As governor, Beshear said, he shares the blame for confusion on the issue because he declined to answer questions from the media about his personal view on same-sex marriage and people misunderstood his motivation for taking it to the Supreme Court.
“The bottom line is that today, same-sex couples across Kentucky can finally both marry and have their out-of-state marriages recognized in this state,” wrote Beshear. “Love wins.”
Beshear said he remains passionate about his efforts to bring affordable health care to all Kentuckians and will continue to fight Republicans’ efforts to dismantle the federal Affordable Care Act.
On the state’s pension problems, Beshear said the solution is not “dumping a lot of money into them that sucks up funding for other vital programs.”
“But let me say to retirees and state workers as forcefully as I can: The sky isn’t falling, and doomsday is not around the bend,” Beshear wrote. “Your pensions are safe. You earned those pensions, and state government can and will honor them.”
Beshear said he is not minimizing the problem because the unfunded liability for the pension systems “is a big number and cause for concern.”
But he said his administration handled the problems properly in 2013, when it won legislative approval to ensure the state makes the full required contributions to the systems beginning in fiscal year 2015.
“If we stick to our guns by making the proper contribution each year, we will be fine,” he said.
Beshear agrees with Bevin that Kentucky needs tax reform, although they likely differ on the details. Bevin has said he will call a special legislative session later this year to make changes in the state’s tax code and pension systems.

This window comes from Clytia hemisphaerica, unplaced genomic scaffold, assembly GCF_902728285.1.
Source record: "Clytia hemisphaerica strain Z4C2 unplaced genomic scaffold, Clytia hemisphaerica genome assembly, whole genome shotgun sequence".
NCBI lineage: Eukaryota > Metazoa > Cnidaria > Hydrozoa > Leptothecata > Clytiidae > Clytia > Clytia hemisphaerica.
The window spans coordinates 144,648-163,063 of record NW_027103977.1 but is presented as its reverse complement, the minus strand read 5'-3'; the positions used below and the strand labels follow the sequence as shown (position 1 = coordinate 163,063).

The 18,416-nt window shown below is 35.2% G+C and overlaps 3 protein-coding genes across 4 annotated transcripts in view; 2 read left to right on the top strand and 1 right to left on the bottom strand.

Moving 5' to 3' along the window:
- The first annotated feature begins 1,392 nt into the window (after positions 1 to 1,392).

Beshear commissioned a task force to modernize the state’s tax system but he did not publicly push the legislature to consider its recommendations.
“If the General Assembly tackles tax reform again, as some leaders are discussing,” wrote Beshear, “one of the primary goals of that effort has to be to raise additional revenue — not by raising taxes, but by making sure everyone pays their fair share.”
Beshear said that means a progressive income tax, closing tax loopholes, ending unnecessary tax credits and expanding the base of the sales tax.
Beshear said he is concerned that the current administration apparently is getting its tax advice from “the same supply-side economists who advised President Reagan and Gov. Brownback of Kansas” to cut everybody’s taxes.
“Sounds great, right?” wrote Beshear. “The only problem is it doesn’t work.”
Former Gov. Steve Beshear is to hold signings of his book at 11 a.m. Friday at Carmichael’s bookstore on Frankfort Avenue in Louisville and at 4 p.m. Friday at Joseph Beth in Lexington. The book costs $29.95 and can be bought at most major book retailers and at www.astrongerkentucky.com.
Beshear’s book is produced and published by funds donated to A Stronger Kentucky, Inc., a non-profit formed in early 2016. Proceeds from the book are to go to charitable and educational causes that have not yet been identified.